I just finished Make Your Own Luck by Eileen Shapiro and Howard Stevenson. What a great book!
My background is in engineering and science, then business. As an engineer, I really liked that there’s a “right answer.” Or at least, there are clear wrong answers (the bridge will collapse if we make it out of tissue paper, period). In business, things aren’t so easy. Most situations have too many factors to identify, let alone consider deeply. Shareholders interact with managers who interact with technology and customer service people and engineers and operations and … it’s tough to know how to think about all this.
Make Your Own Luck lays out a 12-step process (hmm…) for taking risks. Some of the steps sound simple: Know your big goals before you begin, so when you make bets in your life, you’re betting on what you actually want. Sounds obvious? Yeah, but in my own work with executives, I’ve found that people easily lose sight of their real goals(1). The power from Shapiro and Stevenson’s approach comes from having a rigorous checklist to consider when making risky bets.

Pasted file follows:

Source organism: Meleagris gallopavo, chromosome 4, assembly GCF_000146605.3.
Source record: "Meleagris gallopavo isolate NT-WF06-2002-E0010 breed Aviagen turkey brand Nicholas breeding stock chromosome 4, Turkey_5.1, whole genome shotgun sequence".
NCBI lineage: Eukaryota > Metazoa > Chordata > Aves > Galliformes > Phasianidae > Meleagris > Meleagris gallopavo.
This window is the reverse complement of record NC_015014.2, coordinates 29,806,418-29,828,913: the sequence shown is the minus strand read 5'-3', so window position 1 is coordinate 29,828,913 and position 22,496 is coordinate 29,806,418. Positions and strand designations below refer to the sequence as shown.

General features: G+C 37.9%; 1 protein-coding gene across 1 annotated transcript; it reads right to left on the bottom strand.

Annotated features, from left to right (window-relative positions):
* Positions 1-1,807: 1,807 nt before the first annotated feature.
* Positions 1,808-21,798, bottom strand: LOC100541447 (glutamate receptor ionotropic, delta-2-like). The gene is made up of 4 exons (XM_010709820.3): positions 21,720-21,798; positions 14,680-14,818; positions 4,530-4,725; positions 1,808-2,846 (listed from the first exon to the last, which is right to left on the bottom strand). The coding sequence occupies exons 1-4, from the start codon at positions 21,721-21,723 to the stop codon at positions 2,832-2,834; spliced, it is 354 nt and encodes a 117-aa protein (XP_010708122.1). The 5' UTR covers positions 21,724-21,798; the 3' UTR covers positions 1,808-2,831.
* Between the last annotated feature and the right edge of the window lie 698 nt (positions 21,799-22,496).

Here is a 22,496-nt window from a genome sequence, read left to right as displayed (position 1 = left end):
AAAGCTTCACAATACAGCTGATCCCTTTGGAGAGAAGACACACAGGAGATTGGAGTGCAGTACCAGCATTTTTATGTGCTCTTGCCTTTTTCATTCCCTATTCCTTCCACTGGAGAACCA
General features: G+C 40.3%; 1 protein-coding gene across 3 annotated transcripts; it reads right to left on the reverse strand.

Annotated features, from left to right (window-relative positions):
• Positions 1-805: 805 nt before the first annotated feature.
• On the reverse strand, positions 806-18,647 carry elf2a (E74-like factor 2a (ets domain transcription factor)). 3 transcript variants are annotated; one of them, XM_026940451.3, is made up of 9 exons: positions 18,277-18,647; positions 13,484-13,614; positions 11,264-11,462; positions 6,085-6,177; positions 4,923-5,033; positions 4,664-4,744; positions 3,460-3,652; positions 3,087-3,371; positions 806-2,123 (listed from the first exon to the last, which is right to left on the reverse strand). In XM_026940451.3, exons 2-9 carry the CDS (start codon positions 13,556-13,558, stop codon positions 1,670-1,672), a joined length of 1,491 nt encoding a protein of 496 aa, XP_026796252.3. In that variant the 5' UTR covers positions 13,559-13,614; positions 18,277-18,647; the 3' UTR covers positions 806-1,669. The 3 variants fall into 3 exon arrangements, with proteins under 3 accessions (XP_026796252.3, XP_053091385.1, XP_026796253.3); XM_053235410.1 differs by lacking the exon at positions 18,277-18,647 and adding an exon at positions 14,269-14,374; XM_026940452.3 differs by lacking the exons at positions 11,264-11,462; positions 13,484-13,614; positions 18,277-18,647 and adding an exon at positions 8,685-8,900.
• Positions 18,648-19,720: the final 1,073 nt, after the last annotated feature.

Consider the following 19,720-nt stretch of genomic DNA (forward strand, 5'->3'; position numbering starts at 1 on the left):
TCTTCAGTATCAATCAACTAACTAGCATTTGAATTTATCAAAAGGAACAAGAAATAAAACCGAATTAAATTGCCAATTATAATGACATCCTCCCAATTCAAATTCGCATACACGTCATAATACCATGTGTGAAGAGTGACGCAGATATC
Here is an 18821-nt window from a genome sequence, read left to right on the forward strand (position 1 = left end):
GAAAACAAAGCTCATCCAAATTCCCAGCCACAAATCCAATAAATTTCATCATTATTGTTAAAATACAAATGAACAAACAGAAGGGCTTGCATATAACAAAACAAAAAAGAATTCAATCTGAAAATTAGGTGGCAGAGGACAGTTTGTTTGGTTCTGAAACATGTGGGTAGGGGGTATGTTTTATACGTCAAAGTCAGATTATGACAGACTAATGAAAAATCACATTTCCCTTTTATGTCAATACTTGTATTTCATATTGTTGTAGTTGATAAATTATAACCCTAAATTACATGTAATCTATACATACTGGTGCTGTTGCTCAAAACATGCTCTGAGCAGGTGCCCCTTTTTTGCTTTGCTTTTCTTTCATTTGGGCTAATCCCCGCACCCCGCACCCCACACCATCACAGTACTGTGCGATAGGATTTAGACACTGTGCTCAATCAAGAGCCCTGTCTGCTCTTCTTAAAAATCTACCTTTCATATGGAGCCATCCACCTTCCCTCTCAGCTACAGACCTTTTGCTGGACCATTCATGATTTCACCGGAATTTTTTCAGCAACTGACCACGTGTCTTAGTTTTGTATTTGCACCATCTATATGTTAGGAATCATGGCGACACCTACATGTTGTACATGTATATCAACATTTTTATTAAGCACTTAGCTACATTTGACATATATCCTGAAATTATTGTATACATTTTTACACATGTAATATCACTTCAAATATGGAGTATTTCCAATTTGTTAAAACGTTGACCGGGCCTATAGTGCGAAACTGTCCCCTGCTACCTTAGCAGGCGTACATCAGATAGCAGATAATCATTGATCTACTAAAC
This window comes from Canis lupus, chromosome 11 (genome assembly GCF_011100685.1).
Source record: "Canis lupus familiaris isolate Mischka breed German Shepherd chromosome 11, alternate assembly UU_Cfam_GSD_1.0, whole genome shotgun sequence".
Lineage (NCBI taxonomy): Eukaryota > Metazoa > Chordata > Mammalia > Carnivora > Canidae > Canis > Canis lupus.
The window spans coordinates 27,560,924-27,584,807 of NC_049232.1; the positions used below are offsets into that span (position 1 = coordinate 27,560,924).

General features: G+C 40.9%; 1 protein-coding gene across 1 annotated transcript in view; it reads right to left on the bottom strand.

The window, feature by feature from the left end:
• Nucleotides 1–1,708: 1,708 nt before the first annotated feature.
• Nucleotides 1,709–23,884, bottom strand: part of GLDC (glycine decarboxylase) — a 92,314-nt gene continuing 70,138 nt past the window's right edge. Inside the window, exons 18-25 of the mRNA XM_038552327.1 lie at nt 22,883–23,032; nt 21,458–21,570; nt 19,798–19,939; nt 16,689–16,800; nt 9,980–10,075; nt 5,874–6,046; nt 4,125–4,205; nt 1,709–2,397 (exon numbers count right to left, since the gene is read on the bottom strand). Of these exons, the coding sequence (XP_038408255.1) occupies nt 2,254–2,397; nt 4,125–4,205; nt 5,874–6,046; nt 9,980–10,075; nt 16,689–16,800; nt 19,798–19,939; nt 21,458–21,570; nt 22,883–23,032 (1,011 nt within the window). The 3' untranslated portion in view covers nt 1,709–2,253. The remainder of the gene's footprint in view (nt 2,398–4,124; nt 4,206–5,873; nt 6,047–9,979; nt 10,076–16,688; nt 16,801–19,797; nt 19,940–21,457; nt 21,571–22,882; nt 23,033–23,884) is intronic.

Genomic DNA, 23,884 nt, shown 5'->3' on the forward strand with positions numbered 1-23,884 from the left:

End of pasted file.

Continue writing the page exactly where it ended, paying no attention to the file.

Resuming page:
Some of their tools help evaluate risks that I’ve never known how to tackle. For example, the authors reject the conventional wisdom that “reward requires risk,” and give us “prediction maps,” a tool for identifying low-risk, high-reward opportunities. Simple, elegant, and practically useful.
Their other big new tool is “uncertainty grids.” Uncertainty grids let you quickly test your plans against combinations of uncertainties to realize whether you’ve unconsciously anchored yourself to a single scenario, or whether your plans can survive multiple uncertain events.
The writing style is fun, with thought experiments between the chapters, a final chapter of scenarios to analyze using the 12 steps, and haiku or other verse at the start of each chapter. I found it a pleasant change from the overly heavy style of most substantive business books, and it was an easy read cover-to-cover that did justice to its excellent content.
I heartily recommend the book. Go check it out!
(1) Being a professional, of course, I never, ever lose sight of my own goals. *grin*